API Binding: .NET

The API binding for .NET can be used to access TestRail's API from .NET (for example, C# or VB.NET). It provides the basic functionality to authenticate API requests, provides seamless JSON and UTF-8 encoding/decoding and has generic support for read and write requests. Please see below for several examples on how to use the API binding.

The source code for the binding can be found on GitHub:

TestRail API binding for .NET (ZIP)
The GitHub repository with the API bindings as ZIP download

Setup & installation

Please download the ZIP from the above location and extract it to a directory of your choice. The binding for .NET can be located in the “dotnet” sub-directory. Please add the contained project to your application or project in Visual Studio. The API binding also has a separate, external dependency on the Json.NET library which can downloaded here:

http://james.newtonking.com/json

You can then use the API binding as follows:

using System;
using System.Collections.Generic;
using Gurock.TestRail;
using Newtonsoft.Json;
using Newtonsoft.Json.Linq;
 
class Program
{
	static void Main(string[] args)
	{
		APIClient client = new APIClient("http://<server>/testrail/");
		client.User = "..";
		client.Password = "..";
 
		..
	}
}

Please note: You should specify the same TestRail address for the API client you also use to access TestRail with your web browser (e.g., https://<your-name>.testrail.com/ or http://<server>/testrail/).

Example: GET request

GET requests are used by read-only API methods and can be used to read or query data from TestRail. For example, the following code shows how to get the properties of a test case using the “get_caseAPI method:

APIClient client = new APIClient("http://<server>/testrail/");
client.User = "..";
client.Password = "..";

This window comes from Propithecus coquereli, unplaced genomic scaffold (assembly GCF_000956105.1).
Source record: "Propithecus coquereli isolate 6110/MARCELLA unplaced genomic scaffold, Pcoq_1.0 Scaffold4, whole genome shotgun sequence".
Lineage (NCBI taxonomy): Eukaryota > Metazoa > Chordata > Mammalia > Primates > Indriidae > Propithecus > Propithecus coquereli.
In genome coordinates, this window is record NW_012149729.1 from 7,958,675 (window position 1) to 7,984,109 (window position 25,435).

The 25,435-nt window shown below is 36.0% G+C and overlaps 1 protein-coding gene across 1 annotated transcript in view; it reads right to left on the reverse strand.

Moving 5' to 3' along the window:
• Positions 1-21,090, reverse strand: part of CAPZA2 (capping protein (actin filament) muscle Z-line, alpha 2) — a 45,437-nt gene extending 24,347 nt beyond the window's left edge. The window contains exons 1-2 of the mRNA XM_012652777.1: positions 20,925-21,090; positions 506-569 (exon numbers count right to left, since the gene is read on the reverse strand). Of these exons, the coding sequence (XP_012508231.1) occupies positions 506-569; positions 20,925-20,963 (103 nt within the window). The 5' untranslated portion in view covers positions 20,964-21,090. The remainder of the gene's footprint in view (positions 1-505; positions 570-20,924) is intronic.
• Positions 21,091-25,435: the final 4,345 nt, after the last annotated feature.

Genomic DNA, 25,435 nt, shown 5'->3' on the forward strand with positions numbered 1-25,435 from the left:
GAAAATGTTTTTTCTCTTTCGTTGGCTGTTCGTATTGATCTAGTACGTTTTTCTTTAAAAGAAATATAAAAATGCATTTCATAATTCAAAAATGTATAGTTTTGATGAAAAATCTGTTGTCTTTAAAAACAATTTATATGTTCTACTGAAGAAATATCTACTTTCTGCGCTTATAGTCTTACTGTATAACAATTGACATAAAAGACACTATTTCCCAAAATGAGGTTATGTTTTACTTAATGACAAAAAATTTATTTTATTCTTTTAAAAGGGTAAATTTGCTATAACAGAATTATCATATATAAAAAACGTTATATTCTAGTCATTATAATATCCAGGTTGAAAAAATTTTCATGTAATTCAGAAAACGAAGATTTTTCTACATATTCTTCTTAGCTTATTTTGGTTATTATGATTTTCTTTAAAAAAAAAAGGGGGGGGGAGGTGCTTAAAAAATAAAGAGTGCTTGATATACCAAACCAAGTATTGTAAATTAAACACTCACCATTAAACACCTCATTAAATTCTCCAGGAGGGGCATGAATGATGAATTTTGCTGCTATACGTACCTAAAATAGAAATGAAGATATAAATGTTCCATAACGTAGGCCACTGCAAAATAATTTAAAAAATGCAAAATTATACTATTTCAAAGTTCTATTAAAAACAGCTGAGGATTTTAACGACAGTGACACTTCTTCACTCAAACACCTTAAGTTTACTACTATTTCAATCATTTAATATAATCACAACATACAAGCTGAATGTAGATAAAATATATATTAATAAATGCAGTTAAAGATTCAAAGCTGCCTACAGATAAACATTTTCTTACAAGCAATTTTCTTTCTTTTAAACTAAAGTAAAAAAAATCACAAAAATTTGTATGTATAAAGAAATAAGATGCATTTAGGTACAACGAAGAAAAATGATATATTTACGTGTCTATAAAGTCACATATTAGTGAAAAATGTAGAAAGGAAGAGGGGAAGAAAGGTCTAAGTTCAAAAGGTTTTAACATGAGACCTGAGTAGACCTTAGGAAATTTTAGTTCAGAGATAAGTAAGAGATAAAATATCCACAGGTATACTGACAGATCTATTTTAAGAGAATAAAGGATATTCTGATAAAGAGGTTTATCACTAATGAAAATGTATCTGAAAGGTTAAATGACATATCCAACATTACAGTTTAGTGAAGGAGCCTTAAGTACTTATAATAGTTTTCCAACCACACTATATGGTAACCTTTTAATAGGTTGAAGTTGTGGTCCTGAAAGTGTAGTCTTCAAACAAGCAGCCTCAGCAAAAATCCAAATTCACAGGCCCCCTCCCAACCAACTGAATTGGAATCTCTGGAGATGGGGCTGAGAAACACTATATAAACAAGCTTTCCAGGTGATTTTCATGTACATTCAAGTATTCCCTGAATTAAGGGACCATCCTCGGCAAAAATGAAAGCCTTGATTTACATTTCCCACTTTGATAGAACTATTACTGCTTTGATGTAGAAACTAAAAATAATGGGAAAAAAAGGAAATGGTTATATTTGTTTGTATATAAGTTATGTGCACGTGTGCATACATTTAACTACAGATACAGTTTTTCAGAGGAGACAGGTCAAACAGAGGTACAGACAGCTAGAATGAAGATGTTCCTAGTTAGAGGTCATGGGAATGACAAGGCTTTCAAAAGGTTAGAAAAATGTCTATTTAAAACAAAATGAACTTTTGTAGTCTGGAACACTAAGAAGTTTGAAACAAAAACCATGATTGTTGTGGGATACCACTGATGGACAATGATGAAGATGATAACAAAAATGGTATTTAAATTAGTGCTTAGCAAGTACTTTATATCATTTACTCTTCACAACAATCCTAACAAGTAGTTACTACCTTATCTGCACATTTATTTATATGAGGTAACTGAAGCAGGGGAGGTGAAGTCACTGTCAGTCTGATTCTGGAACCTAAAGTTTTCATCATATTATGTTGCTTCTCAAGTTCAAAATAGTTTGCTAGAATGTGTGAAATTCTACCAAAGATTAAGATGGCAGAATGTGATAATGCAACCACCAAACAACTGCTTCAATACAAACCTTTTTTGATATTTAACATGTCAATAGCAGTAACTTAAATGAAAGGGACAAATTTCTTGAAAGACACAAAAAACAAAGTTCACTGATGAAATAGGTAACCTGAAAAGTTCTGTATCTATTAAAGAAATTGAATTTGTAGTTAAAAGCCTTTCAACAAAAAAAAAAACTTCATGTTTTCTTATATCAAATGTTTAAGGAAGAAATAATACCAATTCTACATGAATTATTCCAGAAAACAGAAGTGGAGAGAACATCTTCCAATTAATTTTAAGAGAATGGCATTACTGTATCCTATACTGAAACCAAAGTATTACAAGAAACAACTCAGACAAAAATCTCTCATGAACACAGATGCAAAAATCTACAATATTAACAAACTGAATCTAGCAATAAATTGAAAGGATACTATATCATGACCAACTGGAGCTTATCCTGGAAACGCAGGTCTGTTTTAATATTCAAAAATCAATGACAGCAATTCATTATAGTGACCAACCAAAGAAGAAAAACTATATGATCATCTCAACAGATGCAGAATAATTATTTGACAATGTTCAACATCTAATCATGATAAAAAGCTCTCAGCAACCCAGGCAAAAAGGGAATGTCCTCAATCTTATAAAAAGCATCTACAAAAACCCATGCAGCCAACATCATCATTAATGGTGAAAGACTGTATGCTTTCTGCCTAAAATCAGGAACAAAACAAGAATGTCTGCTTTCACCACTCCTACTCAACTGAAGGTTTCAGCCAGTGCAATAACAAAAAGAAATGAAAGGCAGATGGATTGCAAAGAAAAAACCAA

JObject c = (JObject) client.SendGet("get_case/4");
Console.WriteLine(c["title"]);

The API binding provides a single method for GET requests named “SendGet” which expects the name of the TestRail API method (here “get_case”) including any possible parameters (in this case the ID of the test case). The return value is a simple object (an instance of either JObject or JArray) and provides easy access to the API response via indexers (very similar to how you can access values in a Dictionary).

An exception may be thrown in case of an error (connection issues, failed authentication, missing API arguments, etc.) and your code should be prepared to handle this.

Example: POST request

POST requests are used by write-based API methods and can be used to add or modify data. For example, the following code shows how to add a test result using the “add_result_for_caseAPI method:

..
var data = new Dictionary<string, object>
{
	{ "status_id", 1 },
	{ "comment", "This test worked fine!" }
};
 
JObject r = (JObject) client.SendPost("add_result_for_case/1/1", data);
..

The “SendPost” method has the same properties as “SendGet” except that it uses POST instead of GET for the API requests. Like “SendGet”, “SendPost” expects the name of the TestRail API method (here “add_result_for_case”) including any possible parameters (in this case the IDs of the test run and case, respectively). The return value is a simple object again (an instance of either JObject or JArray). POST arguments can be added as second parameter as serializable object, e.g. an instance of Dictionary<string, object> (here the status ID and a comment).

An exception may be thrown in case of an error (connection issues, failed authentication, missing API arguments, etc.) and your code should be prepared to handle this.